State Highs and Lows
When states are ranked on a variety of estimates, most are clustered closely near the median or average. But the range of values can vary widely, and some of the same states stand out as high or low in more than one category.
Several states in the Midwest and Mountain regions have among the highest shares of men and women who are currently married. In Idaho, 58% of men and 56% of women live with a spouse. In Iowa, 56% of men and 53% of women do. In Utah, 56% of both men and women are currently married. At the opposite end, only 47% of men in Alaska are currently married, as are 48% of women in that state. Among men in Rhode Island and New Mexico, 48% are married. Among women in Rhode Island and New York, 43% are.
The District of Columbia ranks well below all states in its share of men and women currently married — 28% and 23%. Washington, D.C., is more like a city than a state in its characteristics, so it may not be appropriate to compare it with the 50 states.
Looking at divorced adults, 13% of Nevada’s men and 16% of its women fit in that category, as do 12% of Maine’s men and 15% of its women. They are among the states with the largest shares of currently divorced residents, a distinction they share with Oklahoma.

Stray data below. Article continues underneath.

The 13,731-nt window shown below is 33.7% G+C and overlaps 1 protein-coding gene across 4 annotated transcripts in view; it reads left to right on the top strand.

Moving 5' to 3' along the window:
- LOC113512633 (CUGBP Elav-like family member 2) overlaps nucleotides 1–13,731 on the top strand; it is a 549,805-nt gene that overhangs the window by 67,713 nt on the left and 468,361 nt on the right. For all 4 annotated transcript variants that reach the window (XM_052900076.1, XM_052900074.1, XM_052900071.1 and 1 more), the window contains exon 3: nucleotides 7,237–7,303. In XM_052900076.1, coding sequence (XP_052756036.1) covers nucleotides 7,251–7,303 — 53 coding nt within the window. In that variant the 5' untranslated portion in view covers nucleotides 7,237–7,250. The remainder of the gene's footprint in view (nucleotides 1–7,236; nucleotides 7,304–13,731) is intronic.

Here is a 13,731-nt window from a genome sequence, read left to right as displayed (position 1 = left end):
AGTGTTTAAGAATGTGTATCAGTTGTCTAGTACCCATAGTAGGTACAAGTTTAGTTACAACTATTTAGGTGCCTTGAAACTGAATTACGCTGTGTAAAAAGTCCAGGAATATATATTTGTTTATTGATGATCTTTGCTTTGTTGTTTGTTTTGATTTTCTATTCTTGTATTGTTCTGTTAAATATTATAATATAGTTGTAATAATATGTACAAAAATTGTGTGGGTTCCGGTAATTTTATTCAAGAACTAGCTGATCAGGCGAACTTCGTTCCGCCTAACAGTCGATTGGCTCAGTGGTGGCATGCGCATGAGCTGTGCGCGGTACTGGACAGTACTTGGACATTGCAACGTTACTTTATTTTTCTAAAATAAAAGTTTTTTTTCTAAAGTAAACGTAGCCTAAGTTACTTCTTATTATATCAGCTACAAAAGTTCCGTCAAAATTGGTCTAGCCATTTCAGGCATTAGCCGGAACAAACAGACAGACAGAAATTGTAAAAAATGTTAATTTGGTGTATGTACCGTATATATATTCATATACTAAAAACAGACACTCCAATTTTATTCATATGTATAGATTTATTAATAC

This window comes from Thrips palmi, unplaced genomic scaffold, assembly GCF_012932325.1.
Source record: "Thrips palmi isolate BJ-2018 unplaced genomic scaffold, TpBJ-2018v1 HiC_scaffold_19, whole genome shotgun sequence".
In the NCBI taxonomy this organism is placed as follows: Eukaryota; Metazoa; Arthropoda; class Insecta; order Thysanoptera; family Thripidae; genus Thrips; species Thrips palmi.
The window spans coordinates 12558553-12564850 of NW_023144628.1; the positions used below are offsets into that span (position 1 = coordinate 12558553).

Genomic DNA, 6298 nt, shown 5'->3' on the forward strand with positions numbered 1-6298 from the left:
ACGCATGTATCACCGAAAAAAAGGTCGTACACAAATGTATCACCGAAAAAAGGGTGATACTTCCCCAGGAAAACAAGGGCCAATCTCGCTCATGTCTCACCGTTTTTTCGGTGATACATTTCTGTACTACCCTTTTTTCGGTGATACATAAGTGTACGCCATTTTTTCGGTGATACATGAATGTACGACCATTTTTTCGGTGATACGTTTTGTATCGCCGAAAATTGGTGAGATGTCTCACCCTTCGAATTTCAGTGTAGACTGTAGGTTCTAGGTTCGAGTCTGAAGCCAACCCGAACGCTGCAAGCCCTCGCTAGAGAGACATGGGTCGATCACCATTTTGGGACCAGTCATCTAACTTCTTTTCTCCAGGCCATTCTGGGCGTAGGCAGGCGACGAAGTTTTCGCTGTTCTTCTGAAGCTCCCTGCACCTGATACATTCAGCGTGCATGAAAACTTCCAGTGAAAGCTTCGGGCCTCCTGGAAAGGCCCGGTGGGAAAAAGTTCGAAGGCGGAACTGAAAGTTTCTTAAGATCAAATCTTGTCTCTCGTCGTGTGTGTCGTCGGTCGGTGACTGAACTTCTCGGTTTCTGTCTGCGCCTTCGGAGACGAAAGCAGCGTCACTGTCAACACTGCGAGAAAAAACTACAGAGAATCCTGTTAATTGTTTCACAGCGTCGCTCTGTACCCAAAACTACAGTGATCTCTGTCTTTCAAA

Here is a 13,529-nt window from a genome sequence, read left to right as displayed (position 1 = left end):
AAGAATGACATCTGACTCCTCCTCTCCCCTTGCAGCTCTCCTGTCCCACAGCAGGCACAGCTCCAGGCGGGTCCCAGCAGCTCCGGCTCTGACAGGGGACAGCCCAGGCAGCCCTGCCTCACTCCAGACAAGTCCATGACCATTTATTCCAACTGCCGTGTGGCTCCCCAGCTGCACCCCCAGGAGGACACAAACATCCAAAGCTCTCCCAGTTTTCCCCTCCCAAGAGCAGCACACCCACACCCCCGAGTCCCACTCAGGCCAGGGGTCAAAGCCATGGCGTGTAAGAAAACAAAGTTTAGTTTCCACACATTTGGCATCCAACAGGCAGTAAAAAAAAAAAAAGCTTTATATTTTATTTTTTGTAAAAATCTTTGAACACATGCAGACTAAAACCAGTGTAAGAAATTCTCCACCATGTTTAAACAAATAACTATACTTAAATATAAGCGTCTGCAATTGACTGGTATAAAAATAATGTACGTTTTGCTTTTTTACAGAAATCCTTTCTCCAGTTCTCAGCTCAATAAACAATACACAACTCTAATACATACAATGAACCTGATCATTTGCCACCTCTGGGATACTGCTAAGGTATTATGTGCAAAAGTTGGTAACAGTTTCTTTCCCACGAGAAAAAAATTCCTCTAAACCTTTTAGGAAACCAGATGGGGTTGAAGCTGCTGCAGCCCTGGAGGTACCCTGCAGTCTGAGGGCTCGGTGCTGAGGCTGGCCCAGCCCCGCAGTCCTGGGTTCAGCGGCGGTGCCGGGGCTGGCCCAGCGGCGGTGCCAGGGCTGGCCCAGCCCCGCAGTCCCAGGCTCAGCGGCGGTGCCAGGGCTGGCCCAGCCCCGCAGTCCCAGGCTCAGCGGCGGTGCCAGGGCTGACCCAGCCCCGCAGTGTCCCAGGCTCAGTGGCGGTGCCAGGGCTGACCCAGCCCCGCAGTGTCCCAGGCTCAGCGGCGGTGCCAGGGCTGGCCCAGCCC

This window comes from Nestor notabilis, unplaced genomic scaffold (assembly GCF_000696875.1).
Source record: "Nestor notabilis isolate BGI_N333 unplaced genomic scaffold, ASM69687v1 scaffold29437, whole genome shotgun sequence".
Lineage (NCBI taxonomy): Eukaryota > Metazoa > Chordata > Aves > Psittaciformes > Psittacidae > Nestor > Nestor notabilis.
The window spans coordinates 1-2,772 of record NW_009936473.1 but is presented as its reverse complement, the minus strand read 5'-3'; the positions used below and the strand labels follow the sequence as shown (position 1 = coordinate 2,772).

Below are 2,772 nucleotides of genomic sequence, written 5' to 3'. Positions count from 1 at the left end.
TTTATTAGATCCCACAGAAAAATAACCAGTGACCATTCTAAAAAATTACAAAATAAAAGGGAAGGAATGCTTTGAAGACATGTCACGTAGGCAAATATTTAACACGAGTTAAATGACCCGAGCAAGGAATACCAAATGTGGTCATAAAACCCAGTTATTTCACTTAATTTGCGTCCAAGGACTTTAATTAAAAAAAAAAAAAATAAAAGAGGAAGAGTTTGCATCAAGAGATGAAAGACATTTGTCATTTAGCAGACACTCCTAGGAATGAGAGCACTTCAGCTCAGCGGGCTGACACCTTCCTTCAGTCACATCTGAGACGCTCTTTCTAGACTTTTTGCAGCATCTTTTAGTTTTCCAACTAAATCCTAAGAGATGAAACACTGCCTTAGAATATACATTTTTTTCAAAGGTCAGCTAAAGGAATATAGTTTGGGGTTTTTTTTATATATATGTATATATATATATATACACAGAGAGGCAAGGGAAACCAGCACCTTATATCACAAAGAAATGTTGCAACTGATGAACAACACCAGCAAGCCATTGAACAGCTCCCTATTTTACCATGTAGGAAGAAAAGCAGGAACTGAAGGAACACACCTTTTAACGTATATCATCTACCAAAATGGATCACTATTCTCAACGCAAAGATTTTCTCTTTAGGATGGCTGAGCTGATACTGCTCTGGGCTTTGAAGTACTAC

States with larger shares of the thrice-married tend to be states where people marry young, such as Arkansas and Oklahoma. However, one exception is Utah, which does not rank high for three-plus marriages, but whose residents have among the youngest median ages at first marriage: 24 for women and 26 for men.
Half the men in the District of Columbia, New York and Rhode Island are 30 years of age or older when they first marry. Half the women in Connecticut, Massachusetts and the District are 28 or older. These states rank low in the proportion of people who are married and also in the proportion of married adults who are on at least their third marriage.
States where people marry young also often have high rates of recent marriage, which is expressed as the number of marriages per 1,000 men or women within the previous 12 months. States with high rates of recent marriage include Utah (28 marriages per 1,000 women and nearly the same for men), Idaho and Arkansas. Alaska also ranks high on this measure.
A similar measure — number of divorces within the previous 12 months per 1,000 women — tends to be high in states where women marry young, such as Oklahoma and Idaho. But the same link is not as strong for men: Alaska and Wyoming, for example, are among the top states for recently divorced men, but they are not states where men marry especially young.
Correlations in Marriage Patterns
Some state-level patterns of marriage and divorce correlate3 with the overall socioeconomic characteristics and political behavior in those states. This does not mean that one pattern causes the other to happen, only that both tend to be true in the same place.